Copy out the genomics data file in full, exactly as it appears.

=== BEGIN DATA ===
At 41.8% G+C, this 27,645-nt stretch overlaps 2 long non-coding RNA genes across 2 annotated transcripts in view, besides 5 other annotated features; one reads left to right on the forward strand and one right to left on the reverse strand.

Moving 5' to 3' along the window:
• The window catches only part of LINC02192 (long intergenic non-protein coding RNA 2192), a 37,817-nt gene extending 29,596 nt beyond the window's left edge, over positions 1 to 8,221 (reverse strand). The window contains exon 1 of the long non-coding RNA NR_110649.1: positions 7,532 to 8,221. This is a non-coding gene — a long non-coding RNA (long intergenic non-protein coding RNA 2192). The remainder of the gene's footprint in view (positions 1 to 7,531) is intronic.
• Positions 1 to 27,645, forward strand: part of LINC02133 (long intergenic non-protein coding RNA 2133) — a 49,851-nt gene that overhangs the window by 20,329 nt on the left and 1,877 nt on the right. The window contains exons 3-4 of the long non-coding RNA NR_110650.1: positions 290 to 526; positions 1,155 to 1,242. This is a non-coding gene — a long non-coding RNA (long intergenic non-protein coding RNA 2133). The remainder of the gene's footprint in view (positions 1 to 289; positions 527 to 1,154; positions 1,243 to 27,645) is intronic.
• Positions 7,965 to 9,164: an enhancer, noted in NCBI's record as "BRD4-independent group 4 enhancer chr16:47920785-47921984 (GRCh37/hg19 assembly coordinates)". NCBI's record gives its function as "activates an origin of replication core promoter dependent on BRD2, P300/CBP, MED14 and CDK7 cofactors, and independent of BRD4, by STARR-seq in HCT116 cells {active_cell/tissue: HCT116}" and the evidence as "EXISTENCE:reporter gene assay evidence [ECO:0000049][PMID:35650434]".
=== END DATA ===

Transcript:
At 41.8% G+C, this 27,645-nt stretch overlaps 2 long non-coding RNA genes across 2 annotated transcripts in view, besides 5 other annotated features; one reads left to right on the forward strand and one right to left on the reverse strand.

Moving 5' to 3' along the window:
• The window catches only part of LINC02192 (long intergenic non-protein coding RNA 2192), a 37,817-nt gene extending 29,596 nt beyond the window's left edge, over positions 1 to 8,221 (reverse strand). The window contains exon 1 of the long non-coding RNA NR_110649.1: positions 7,532 to 8,221. This is a non-coding gene — a long non-coding RNA (long intergenic non-protein coding RNA 2192). The remainder of the gene's footprint in view (positions 1 to 7,531) is intronic.
• Positions 1 to 27,645, forward strand: part of LINC02133 (long intergenic non-protein coding RNA 2133) — a 49,851-nt gene that overhangs the window by 20,329 nt on the left and 1,877 nt on the right. The window contains exons 3-4 of the long non-coding RNA NR_110650.1: positions 290 to 526; positions 1,155 to 1,242. This is a non-coding gene — a long non-coding RNA (long intergenic non-protein coding RNA 2133). The remainder of the gene's footprint in view (positions 1 to 289; positions 527 to 1,154; positions 1,243 to 27,645) is intronic.
• Positions 7,965 to 9,164: an enhancer, noted in NCBI's record as "BRD4-independent group 4 enhancer chr16:47920785-47921984 (GRCh37/hg19 assembly coordinates)". NCBI's record gives its function as "activates an origin of replication core promoter dependent on BRD2, P300/CBP, MED14 and CDK7 cofactors, and independent of BRD4, by STARR-seq in HCT116 cells {active_cell/tissue: HCT116}" and the evidence as "EXISTENCE:reporter gene assay evidence [ECO:0000049][PMID:35650434]".